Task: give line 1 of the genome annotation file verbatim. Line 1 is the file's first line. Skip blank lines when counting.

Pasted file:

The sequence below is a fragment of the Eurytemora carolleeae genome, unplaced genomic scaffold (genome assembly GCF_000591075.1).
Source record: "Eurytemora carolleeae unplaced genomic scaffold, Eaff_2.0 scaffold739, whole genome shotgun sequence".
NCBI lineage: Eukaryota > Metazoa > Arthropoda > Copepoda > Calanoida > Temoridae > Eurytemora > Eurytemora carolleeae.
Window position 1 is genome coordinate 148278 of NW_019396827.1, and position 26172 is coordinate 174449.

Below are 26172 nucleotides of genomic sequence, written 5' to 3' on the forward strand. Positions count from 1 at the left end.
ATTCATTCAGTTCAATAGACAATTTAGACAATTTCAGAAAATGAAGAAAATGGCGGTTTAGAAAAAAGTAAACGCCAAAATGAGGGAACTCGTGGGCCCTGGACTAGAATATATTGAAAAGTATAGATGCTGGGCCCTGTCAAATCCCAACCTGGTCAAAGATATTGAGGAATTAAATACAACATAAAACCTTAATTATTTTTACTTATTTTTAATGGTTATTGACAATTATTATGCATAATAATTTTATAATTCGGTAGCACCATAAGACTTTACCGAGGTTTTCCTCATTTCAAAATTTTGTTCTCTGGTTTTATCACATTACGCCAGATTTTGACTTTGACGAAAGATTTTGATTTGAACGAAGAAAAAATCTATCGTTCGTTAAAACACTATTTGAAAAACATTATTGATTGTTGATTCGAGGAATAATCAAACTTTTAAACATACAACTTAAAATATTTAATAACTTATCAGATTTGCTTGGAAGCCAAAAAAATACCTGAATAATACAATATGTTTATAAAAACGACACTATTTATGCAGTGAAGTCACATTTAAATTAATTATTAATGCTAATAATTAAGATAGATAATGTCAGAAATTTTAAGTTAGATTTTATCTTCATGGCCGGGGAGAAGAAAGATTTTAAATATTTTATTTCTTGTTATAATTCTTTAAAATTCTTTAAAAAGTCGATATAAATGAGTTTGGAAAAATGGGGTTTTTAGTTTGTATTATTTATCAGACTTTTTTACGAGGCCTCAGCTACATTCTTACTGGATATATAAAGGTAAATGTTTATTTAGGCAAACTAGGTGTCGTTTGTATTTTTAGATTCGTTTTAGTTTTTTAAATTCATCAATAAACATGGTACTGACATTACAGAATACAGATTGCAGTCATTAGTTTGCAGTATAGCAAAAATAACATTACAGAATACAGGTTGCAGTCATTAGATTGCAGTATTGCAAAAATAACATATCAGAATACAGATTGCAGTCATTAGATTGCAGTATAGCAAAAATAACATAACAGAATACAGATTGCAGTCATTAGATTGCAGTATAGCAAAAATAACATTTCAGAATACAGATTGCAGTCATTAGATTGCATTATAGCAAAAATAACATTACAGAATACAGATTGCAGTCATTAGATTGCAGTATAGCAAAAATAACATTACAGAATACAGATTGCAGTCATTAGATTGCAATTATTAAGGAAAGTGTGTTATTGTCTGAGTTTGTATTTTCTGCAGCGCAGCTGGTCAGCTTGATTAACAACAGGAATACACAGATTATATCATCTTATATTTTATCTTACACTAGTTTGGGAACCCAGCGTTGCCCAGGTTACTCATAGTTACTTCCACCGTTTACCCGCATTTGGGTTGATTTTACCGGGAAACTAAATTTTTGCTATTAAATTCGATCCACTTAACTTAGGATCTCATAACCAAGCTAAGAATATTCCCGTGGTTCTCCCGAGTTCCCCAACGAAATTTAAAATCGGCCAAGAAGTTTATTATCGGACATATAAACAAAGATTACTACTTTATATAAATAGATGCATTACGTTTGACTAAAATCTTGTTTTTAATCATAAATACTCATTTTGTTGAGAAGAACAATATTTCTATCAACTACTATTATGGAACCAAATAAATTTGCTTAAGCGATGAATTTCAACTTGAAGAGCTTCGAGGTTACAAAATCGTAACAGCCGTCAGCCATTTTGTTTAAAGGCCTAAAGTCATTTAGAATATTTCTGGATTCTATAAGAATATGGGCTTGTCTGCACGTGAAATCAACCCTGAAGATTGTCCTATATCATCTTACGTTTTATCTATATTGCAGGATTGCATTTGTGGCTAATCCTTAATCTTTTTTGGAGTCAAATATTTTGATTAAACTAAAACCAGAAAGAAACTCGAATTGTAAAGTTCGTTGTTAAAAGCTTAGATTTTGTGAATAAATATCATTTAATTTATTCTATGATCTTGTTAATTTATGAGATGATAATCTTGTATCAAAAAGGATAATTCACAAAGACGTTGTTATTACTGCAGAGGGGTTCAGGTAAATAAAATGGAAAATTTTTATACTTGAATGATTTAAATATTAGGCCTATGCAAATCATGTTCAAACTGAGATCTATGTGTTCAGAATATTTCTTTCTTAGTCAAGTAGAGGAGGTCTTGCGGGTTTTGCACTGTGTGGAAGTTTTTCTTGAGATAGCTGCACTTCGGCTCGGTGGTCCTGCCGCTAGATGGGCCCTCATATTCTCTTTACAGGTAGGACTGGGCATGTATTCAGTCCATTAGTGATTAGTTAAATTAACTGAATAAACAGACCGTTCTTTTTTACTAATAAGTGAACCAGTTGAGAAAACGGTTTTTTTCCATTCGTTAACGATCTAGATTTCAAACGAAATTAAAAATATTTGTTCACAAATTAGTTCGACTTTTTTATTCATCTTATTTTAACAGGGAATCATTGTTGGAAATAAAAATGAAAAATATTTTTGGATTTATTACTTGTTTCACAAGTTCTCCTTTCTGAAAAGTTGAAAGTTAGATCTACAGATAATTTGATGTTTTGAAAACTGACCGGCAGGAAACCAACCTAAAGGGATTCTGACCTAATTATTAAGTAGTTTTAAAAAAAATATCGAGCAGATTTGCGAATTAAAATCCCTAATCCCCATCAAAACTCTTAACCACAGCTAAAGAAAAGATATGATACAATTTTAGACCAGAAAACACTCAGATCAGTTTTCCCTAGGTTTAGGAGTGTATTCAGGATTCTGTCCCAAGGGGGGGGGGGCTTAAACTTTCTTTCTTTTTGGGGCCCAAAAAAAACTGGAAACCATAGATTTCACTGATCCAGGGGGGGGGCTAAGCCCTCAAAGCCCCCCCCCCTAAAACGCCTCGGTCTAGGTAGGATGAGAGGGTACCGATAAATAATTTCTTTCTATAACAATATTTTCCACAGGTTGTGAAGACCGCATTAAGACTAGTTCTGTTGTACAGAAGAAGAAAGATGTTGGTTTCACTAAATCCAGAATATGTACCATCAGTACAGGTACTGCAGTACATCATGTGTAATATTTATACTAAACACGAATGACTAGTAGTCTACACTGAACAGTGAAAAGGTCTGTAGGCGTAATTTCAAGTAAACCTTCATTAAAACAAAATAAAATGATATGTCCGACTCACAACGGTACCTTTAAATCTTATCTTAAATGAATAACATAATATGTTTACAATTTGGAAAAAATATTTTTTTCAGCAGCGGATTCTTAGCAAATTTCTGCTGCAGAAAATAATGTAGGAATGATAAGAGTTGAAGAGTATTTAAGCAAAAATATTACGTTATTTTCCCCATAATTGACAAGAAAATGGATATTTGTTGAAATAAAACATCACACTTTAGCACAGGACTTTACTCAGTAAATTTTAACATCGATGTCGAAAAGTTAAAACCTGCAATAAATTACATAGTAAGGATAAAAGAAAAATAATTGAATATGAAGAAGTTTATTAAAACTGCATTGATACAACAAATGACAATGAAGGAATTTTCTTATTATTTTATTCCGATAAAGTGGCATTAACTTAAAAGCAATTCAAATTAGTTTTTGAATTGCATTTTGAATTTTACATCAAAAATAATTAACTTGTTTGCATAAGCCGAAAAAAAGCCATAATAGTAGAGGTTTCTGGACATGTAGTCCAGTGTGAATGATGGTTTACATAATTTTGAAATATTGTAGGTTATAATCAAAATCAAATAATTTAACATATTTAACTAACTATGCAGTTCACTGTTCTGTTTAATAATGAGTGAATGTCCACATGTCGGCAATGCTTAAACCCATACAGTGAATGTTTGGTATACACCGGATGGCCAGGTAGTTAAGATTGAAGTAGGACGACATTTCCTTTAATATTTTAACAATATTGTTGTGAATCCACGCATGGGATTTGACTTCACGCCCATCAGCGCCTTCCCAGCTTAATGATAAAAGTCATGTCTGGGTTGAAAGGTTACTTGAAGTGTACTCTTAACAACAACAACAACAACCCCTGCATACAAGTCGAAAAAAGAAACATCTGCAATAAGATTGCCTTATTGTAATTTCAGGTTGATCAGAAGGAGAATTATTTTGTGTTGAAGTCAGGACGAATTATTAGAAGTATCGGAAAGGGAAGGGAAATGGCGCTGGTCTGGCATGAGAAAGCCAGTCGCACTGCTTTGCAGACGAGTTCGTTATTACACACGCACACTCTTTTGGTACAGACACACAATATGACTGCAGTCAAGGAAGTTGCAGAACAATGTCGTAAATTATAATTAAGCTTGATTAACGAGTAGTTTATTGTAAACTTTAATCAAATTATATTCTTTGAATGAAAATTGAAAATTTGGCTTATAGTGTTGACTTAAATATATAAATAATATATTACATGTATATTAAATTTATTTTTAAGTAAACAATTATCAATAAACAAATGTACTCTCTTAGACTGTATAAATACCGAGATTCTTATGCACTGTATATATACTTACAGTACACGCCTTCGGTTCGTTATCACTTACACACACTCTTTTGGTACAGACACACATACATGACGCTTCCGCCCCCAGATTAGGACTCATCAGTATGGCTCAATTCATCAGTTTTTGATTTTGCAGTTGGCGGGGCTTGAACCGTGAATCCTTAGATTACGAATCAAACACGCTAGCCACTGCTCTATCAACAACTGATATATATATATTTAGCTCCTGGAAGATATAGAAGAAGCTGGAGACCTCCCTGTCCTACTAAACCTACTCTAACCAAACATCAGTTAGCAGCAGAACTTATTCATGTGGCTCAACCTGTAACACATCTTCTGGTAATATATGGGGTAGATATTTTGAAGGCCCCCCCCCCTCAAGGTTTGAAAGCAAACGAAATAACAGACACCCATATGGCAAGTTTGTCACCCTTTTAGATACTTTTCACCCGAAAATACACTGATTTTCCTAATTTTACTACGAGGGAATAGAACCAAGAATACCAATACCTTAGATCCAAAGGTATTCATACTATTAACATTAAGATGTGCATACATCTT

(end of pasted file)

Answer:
The sequence below is a fragment of the Eurytemora carolleeae genome, unplaced genomic scaffold (genome assembly GCF_000591075.1).